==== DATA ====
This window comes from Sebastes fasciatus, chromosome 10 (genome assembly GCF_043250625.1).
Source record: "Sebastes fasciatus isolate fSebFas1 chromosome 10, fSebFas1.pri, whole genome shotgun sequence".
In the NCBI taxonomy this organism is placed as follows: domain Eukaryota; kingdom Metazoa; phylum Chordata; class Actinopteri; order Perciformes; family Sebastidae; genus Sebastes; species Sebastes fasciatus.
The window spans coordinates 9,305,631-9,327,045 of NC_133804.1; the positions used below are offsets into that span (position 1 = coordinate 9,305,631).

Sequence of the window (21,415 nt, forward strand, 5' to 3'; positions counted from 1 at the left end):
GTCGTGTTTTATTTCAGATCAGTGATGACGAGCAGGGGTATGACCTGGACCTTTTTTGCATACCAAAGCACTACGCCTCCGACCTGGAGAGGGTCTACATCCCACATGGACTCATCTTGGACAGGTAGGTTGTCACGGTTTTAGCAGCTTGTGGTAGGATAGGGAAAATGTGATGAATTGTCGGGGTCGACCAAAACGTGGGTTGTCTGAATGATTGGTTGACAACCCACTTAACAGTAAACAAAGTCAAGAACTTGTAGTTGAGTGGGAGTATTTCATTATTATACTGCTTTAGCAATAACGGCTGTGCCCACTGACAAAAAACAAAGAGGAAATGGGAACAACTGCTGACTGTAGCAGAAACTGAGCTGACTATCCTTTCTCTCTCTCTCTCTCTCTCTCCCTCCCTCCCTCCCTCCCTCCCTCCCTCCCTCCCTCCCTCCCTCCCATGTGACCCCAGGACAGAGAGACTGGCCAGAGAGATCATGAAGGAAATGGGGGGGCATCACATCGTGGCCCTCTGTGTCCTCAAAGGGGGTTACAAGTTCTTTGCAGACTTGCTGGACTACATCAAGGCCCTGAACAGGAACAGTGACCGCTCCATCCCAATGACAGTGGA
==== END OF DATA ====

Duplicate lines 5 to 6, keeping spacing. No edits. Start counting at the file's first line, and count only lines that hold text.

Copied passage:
Sequence of the window (21,415 nt, forward strand, 5' to 3'; positions counted from 1 at the left end):
GTCGTGTTTTATTTCAGATCAGTGATGACGAGCAGGGGTATGACCTGGACCTTTTTTGCATACCAAAGCACTACGCCTCCGACCTGGAGAGGGTCTACATCCCACATGGACTCATCTTGGACAGGTAGGTTGTCACGGTTTTAGCAGCTTGTGGTAGGATAGGGAAAATGTGATGAATTGTCGGGGTCGACCAAAACGTGGGTTGTCTGAATGATTGGTTGACAACCCACTTAACAGTAAACAAAGTCAAGAACTTGTAGTTGAGTGGGAGTATTTCATTATTATACTGCTTTAGCAATAACGGCTGTGCCCACTGACAAAAAACAAAGAGGAAATGGGAACAACTGCTGACTGTAGCAGAAACTGAGCTGACTATCCTTTCTCTCTCTCTCTCTCTCTCTCCCTCCCTCCCTCCCTCCCTCCCTCCCTCCCTCCCTCCCTCCCTCCCATGTGACCCCAGGACAGAGAGACTGGCCAGAGAGATCATGAAGGAAATGGGGGGGCATCACATCGTGGCCCTCTGTGTCCTCAAAGGGGGTTACAAGTTCTTTGCAGACTTGCTGGACTACATCAAGGCCCTGAACAGGAACAGTGACCGCTCCATCCCAATGACAGTGGA